Tuesday, September 21, 2010

"I Do Believe, I Do Believe, I Do, I Do, I Do...."

I told you last year that after a school career that was always to some degree inclusive (at least half the day), we moved my daughter to a special education program at a special education school... This was a huge change. It was a big change for my daughter and it was a seismic shift for me!

The good news is it is going great! Jenn LOVES her school. She loves her teachers, she loves her friends, she loves everything except math (which she didn't like before either!) She loves going out on the town for social things and for work experiences. She is a cheerleader and she's active in everything they have going.

She is more independent at so many things.  She self-advocates much, much more. And she is making academic progress. It has been a very good move.

And yet...

Sometimes I feel pretty guilty about changing... and sometimes I feel completely misunderstood. One friend who has never believed in inclusion shocked me by saying "Terri used to believe in inclusion, but now she's seen the light!"

GRRRRR!! And all I could do was stammer and stutter ineffectually finally coming up with with, "Nu-unh!"

(So there!)

Can I have a do-over? Please?

First of all, more than I have ever believed in inclusion, I believe in choice and individualization.

Secondly, I absolutely do still believe in inclusion. I have always believed that people are healthier, happier and safer when they belong, when they are known and cared about in their community. And how can one become known or cared about without being present--at the very least, visible--in that community?

This hasn't changed. Honest.

Inclusion is a process, not a religion that one can be excommunicated from (exclusion from inclusion, really??) We believe Jenn is becoming more 'includable' because of the education she is currently receiving. That's why we chose it. We absolutely will have to work harder for relationships in our community to happen for her, and we know this.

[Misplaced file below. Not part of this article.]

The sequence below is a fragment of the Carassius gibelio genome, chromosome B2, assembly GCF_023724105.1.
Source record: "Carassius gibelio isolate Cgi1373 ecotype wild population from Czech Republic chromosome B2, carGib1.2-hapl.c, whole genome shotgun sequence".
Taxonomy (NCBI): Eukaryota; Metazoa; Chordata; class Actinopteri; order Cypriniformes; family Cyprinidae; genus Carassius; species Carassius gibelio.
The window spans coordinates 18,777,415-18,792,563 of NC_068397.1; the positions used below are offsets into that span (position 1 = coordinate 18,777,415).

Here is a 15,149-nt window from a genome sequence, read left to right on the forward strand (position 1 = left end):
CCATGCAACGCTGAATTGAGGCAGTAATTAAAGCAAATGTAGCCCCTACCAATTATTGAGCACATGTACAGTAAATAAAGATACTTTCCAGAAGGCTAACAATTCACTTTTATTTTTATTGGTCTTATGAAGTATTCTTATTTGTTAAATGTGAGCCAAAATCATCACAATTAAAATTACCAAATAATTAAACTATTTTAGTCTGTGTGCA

What I truly wish is that I could name and quantify the very positive things that are happening at this new school so they could be applied in other places....

Here's what I have noticed so far:
  • The prevailing culture seems to be about growing the kids' world. It is much easier to build a smaller and smaller world for kids like Jenn, but that is NOT what we want. They seem to start with what she can do and then ask how could she do more. It is much more common to hear things like "she does well in small groups so let's give her lots of small group stuff."  Here they seem to say "she does well in small groups, how can we enlarge that?"
  • They work hard at having a safe environment, but they are not obsessed with protection (protection is the consummate small world maker--it's also an illusion, but that's a post for another day!) They also work hard on teaching strategizing, self-advocacy and resilience. It's a good balance, I think.
  • They aren't afraid of the kids' emotions. When I toured the school the principal told me "Drama is where social skills are learned!" This is the absolute truth, if you think about it! The idea of sharing is easy, sharing when you REALLY don't want to is what really matters!  Values/principles become real only through being challenged. I have to say that at our district school there were no real challenges--if Jenn had taken someone's seat or something the adults would intervene, but the kids would pretty much say it was ok... She's seen as a more of member here, I think, so she's fair game!
  • They practice differentiated learning and have not yet asked me, "But why does she need to learn that..." Some kids there are much stronger academically than Jenn, and some are not and the expectation is that they will all participate in every lesson I have seen.
  • They seem to take a facilitation approach instead of either 'letting her be there' or 'taking care of her.'
I do know the place isn't perfect. And Jenn has definitely experienced many of these things before...  I am just trying to analyze what I see. What are the ingredients that make a program work for you or your child?


Anonymous said...

"I believe in choice and individualization." Under which is the option of inclusion.

Just like I am opposed to the same treatment technique for every child (promoted by those who sell said technique) I am opposed to people who think all inclusion and only inclusion.

Happy Jenn is having good results in the imperfect special school. Hope you can throw-off that guilt, Terri.


Anonymous said...

I love this post Terri. You are right on the money. We have to make so many hard decisions to clear a path that makes sense for our kids! It's no one's job to judge based on a narrow ideology. Inclusion is supposed to open up the world not narrow it down.

karen r said...

Now if only "regular" schools were more like Jen's!

Terri said...

Thank you all. I agree that there is no one path and judgement doesn't help any of us. I do understand the parents who push for all inclusion under some circumstances--it's a negotiating strategy I have used because in some situations if you push for all you might get some--and if not you will get none! I agree, none of the things I have observed so far couldn't be implemented in other places...